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vol. 13 no. 2, June 2008

 

Watch this: LINQ shifts the paradigm of query

LINQ = .Net language-integrated query

Terrence A. Brooks

Information School, University of Washington, Seattle, WA 98195, USA



"Query" "search" - What's the difference?

Search is accomplished by submitting a query to an information store. Query structures your search in accordance with the structure of an information store. To illustrate, suppose we search for dog in an relational database (using SQL: structured query language) and an XML document (using XPath):

SQL: SELECT * FROM book WHERE title = "dog"

XML: /book[@title = "dog"]/*

These two different query structures perform identical searches. They illustrate how the architecture of a particular storage medium intrudes into application programming demanding an awareness that now I'm querying a database or now I'm querying an XML document.

This promotes the paradigm that there are at least two worlds: a database world and an XML world.


Paradigm shift: Use the same LINQ query with all your storage media.

Using LINQ means that you no longer live in a database world or an XML world.

Historically, storage architecture has dominated query structure

Database as a network structure

Charles Bachman's "The programmer as navigator". (Communications of the ACM, 6(11), 653-8) described the database programmer as navigating among database records by targeting information keys and secondary keys. Here query expressed the link structure among database records.

Database as table structure

Ted Codd's "A relational model of data for large shared data banks" (Communications of the ACM, 13(6), 377Ė387) introduced the table metaphor as data structure. Relational database required the development of SQL: structured query language. Here query expressed a relationship among rows and columns of a table.

Information as a tree structure

Jon Bosak's "The birth of XML: a personal recollection" describes the application of the tree metaphor as a data structure. This led to the development of XPath, a language for selecting nodes by branching from root node to leaf node.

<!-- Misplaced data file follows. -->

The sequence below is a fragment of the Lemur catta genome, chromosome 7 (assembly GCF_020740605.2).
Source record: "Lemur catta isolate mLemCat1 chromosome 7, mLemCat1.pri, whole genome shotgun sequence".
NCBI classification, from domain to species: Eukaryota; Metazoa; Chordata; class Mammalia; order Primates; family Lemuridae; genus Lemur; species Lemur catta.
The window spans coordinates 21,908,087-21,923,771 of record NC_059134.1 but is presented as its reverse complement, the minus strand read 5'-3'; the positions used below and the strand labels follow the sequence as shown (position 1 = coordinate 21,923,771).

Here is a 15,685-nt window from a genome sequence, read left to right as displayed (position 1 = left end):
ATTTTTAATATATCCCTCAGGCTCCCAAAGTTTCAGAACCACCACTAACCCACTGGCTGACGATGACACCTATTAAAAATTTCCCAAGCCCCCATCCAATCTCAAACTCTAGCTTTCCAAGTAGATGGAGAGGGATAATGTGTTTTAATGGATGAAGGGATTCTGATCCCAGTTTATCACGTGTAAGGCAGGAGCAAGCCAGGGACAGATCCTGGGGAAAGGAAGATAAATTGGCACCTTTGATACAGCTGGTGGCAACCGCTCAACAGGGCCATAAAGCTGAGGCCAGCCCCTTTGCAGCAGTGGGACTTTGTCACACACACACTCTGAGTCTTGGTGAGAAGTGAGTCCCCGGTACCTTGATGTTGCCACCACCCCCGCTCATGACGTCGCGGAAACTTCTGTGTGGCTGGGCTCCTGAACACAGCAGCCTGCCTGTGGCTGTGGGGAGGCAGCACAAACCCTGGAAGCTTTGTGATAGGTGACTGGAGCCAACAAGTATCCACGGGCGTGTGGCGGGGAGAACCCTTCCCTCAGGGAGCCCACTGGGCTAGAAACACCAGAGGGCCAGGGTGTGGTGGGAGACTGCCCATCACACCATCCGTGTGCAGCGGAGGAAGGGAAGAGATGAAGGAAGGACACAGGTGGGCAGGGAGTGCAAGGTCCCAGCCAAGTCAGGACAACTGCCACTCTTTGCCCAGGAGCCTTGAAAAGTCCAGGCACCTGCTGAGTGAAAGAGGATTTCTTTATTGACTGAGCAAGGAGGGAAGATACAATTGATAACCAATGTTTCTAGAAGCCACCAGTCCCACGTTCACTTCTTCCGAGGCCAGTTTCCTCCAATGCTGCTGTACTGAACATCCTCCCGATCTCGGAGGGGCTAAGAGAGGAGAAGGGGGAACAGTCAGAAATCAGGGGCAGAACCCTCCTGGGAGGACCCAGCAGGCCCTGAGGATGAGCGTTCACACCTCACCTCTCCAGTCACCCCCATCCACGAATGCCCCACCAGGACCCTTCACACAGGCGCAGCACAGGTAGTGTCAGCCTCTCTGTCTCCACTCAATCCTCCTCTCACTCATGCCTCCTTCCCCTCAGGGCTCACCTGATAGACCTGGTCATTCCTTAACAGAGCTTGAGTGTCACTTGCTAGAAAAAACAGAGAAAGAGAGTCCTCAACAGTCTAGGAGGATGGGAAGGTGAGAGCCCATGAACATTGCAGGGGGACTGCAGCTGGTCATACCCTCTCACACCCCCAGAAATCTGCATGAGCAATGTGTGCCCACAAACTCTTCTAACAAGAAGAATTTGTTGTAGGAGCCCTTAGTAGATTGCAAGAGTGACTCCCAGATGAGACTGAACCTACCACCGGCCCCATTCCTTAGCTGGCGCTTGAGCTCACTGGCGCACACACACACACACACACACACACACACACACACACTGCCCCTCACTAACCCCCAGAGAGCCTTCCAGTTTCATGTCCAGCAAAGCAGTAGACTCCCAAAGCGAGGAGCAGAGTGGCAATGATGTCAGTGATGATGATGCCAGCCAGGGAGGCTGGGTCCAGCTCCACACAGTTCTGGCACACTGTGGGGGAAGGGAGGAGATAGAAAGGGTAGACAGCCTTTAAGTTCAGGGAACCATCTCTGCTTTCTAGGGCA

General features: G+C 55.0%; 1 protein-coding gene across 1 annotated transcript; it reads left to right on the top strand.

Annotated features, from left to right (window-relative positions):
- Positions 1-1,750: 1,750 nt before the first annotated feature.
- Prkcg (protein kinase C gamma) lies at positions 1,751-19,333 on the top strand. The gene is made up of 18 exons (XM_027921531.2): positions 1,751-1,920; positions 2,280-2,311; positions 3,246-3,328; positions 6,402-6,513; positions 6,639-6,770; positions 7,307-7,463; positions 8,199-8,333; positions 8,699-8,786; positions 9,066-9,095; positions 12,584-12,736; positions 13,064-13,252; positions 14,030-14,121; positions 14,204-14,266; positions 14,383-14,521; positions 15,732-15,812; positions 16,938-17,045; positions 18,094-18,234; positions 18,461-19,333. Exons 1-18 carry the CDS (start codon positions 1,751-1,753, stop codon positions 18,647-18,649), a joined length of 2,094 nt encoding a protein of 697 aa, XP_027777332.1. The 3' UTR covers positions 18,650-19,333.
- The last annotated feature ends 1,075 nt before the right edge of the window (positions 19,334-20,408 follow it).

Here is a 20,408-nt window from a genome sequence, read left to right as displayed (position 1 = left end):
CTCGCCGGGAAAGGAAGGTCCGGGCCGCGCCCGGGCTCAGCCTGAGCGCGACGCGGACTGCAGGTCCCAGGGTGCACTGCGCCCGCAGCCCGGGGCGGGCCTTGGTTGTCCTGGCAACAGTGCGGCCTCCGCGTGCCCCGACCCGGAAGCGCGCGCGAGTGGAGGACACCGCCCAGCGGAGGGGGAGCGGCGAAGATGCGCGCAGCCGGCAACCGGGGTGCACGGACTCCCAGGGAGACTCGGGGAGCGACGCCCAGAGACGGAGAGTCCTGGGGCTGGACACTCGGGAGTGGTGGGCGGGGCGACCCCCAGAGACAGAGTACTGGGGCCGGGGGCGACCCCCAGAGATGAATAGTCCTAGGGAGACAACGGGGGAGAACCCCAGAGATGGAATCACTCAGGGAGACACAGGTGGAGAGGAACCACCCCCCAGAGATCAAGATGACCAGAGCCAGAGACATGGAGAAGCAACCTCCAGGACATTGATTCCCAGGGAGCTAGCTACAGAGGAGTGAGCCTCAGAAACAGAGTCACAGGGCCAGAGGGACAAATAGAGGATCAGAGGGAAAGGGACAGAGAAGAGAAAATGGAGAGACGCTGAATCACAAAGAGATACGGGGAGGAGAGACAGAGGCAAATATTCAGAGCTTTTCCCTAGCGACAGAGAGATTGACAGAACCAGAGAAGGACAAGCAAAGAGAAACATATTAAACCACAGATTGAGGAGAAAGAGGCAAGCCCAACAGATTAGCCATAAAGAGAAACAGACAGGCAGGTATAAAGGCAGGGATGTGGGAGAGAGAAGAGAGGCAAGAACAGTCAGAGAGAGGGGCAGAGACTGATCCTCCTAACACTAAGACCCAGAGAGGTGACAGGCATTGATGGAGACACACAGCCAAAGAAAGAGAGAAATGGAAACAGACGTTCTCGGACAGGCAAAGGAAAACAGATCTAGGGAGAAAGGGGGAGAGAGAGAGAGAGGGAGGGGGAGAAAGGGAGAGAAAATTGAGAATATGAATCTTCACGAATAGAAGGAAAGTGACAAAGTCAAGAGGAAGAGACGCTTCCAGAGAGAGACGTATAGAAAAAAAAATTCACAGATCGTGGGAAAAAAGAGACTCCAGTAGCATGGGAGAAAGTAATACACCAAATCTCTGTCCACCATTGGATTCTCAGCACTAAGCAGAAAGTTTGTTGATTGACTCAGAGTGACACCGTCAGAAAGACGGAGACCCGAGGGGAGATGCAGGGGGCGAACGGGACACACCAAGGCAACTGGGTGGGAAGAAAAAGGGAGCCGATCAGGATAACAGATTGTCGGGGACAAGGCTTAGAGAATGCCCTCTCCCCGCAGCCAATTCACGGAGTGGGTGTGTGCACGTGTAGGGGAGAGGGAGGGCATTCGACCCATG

LINQ abstracts data structure from query

Anders_Hjelsberg Anders Hejlsberg, chief architect of the C# programming language, introduces LINQ (.Net language-integrated query) at the 2005 Professional Developer's Conference. He describes uniform query across domains such as database, XML and objects, such as arrays - any information store that permits one-by-one access to its contents. A wedge is driven between query and the particular structures of storage media. Inside an integrated development environment such as VS.Net, query becomes a first-class object with intellisense auto-completion and compile-time checking.

If I use a LINQ query, I really don't care how you've structured your information.

A LINQ example with different kinds of information store

An SQL database

Suppose you have an SQL database detailing the Three Stooges and their haircuts:

figure 2

An XML document

Suppose you have an XML document detailing the Stooges and their birth and death dates

<?xml version="1.0" encoding="UTF-8"?>
<threeStooges>
	<Stooge>
		<stoogeName>Moe</stoogeName>
		<birthDate>June 19, 1897</birthDate>
		<deathDate>May 4, 1975</deathDate>
	</Stooge>
...
</threeStooges>
An array of objects

Suppose you define an object such as stoogeFacts.

class stoogeFacts
    {
        public string stoogeName { get; set; }
        public string familyName { get; set; }
    }

And create an arrray of these objects detailing the names of Stooges:

stoogeFacts[] familyFacts = new stoogeFacts[3];
familyFacts[0] = new stoogeFacts();
    familyFacts[0].stoogeName = "Moe";
    familyFacts[0].familyName = "Howard";
...
Here is one LINQ query to three different sources:
// Target the XML document
XDocument xmlSource = XDocument.Load("stooges.xml");